It’s simple in its execution and might have a few secrets up its sleeve (still haven’t made the hockey puck in the net), but what Stadium might lack in large vistas it makes up for with the intense gameplay it promotes. Black Ops was kind of lacking in the fun smaller map department, and Stadium fits the bill perfectly.
Finally comes Berlin Wall, a map that gives players an additional enemy to deal with: the turret tower. As players attempt to trek across an area known as “No Man’s Land,” they will find a hard time surviving. Not only are the turrets accurate, but an alarm sounds the entire time, alerting fellow players that someone is in “No Man’s Land.”
By no means is the turret-controlled area necessary for success, but it will keep gamers from aimlessly wandering through this asymmetrical map. With plenty of large buildings to get lost in and long sections of street, Berlin Wall is the most balanced of the maps, and the one that players will have no problem playing again and again.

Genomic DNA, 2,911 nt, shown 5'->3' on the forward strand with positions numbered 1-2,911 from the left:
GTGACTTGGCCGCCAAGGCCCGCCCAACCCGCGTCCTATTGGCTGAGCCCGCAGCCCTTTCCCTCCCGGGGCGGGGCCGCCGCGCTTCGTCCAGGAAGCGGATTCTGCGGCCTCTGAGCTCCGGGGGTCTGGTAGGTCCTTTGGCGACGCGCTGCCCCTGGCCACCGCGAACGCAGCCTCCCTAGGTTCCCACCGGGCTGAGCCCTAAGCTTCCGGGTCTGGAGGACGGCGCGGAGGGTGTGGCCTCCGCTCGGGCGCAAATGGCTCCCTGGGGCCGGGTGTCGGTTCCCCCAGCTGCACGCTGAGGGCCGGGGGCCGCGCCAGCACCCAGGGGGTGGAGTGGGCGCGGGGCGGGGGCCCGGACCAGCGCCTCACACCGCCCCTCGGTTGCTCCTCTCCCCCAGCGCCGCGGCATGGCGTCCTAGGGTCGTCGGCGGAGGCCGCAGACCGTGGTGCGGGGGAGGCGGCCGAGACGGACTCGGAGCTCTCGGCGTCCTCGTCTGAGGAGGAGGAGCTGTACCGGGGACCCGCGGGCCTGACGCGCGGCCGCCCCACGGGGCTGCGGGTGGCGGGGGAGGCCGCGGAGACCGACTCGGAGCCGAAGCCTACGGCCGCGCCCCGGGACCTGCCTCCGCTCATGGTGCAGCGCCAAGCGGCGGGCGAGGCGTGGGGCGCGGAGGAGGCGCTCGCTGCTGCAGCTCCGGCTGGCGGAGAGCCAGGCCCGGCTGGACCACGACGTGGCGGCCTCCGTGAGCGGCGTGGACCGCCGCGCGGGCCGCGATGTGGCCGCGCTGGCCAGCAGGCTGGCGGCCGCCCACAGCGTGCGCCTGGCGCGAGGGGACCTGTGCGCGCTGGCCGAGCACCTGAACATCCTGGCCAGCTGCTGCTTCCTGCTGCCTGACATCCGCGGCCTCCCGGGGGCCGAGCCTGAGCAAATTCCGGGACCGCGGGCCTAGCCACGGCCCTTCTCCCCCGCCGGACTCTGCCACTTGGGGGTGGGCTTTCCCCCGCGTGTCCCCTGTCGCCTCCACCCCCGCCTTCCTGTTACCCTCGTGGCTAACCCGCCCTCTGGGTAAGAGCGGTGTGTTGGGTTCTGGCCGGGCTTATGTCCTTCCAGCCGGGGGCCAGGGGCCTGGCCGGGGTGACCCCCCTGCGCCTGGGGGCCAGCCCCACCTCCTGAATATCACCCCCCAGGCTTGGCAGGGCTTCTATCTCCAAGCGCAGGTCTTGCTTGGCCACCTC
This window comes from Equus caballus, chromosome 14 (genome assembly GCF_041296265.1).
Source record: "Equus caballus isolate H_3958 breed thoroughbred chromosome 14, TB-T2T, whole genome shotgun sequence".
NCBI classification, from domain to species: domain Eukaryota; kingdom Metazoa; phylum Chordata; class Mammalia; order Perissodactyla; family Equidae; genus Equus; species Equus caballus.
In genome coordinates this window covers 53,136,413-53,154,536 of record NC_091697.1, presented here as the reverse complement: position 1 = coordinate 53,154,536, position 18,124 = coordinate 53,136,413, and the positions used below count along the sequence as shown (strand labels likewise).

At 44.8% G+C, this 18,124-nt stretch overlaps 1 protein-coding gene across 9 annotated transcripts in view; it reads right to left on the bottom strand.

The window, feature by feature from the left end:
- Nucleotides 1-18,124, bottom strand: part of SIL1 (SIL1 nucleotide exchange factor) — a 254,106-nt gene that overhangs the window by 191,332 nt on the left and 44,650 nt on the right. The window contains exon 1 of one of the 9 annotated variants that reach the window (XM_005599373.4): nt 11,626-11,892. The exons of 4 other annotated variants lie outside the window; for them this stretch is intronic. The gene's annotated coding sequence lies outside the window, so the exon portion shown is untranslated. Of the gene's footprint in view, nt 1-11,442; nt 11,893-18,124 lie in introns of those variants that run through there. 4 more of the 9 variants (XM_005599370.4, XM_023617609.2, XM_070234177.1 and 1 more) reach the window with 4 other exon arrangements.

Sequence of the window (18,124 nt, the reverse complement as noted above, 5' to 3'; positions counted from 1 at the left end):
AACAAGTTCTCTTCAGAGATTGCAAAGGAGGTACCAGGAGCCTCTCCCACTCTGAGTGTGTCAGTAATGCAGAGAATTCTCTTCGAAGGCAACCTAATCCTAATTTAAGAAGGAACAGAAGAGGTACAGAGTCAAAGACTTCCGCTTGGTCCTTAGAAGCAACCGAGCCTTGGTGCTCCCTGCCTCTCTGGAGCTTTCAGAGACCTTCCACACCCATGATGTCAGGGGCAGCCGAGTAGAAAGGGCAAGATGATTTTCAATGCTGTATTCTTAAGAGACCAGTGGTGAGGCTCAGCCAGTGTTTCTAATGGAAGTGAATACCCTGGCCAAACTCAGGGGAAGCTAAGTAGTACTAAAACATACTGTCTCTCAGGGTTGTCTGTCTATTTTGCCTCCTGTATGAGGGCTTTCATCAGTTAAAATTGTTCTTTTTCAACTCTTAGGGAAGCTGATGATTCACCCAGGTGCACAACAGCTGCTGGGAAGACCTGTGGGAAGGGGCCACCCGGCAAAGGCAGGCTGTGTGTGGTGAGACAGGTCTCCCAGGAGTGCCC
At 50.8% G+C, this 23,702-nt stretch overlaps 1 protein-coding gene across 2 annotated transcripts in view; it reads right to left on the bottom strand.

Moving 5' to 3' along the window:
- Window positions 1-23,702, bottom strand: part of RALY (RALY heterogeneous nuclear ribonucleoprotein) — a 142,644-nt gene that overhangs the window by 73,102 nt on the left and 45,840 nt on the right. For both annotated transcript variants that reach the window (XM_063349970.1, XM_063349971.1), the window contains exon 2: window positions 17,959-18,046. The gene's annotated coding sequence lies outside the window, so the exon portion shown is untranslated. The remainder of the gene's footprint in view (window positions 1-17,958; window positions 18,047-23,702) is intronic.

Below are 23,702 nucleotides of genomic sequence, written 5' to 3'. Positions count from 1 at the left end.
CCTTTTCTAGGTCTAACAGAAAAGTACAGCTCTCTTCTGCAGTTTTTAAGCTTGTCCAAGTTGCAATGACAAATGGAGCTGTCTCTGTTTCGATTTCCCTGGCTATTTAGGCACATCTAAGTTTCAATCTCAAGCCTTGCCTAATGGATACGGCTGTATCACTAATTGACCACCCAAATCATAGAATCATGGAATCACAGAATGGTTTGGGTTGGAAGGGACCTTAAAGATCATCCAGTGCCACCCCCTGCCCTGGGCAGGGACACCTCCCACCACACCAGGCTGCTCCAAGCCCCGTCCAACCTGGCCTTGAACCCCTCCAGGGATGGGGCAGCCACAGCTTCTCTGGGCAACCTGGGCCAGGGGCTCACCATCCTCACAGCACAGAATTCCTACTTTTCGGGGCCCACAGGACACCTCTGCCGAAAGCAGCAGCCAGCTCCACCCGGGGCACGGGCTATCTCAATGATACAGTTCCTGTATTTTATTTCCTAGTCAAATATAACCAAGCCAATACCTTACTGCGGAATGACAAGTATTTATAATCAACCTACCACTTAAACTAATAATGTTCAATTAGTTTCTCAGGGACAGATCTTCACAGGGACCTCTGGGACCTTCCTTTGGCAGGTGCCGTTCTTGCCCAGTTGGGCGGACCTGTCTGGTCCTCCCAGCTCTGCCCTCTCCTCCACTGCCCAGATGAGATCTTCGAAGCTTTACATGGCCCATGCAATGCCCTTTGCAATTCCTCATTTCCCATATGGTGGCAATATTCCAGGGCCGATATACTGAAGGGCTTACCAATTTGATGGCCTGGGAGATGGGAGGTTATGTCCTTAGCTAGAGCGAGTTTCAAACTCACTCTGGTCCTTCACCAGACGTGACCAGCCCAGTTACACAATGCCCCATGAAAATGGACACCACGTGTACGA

Its design feels ripped from one of the early Russian levels in Black Ops’ campaign — mixing an urban environment with a snow-covered exterior — but Berlin Wall has introduced something original: a second opponent. Several times did this reviewer attempt to brave the zone, and never did he survive. It makes the map that much smaller, but it’s plenty large to begin with, and definitely the most well rounded.
If you’re still unsure about the maps and want an even more in-depth look, check out the most recent trailer below:
Coming in at 1200 MS Points, the new standard price for Call of Duty add-ons, this map pack isn’t going to be for everybody. Beyond delivering a change of scenery that breaks up the monotony of the standard multiplayer maps, the First Strike pack doesn’t do much to reinvent the wheel, and that is okay.
Gamers aren’t looking for new maps to completely change the Black Ops experience; they only want to recreate the wonderment that comes with exploring every nook and cranny that a new map offers. It’s in this that the First Strike map pack finds its greatest success, and it is here that gamers will fall in love with certain maps and detest others.
Each map will appeal to the various types of Call of Duty players, and some even add their own creative twists. The First Strike map pack is the perfect shot in the arm to get players interested in the Xbox 360’s most popular multiplayer title all over again.
The Call of Duty: Black Ops — First Strike map pack is available now for 1200 MS Points on the Xbox Live Marketplace.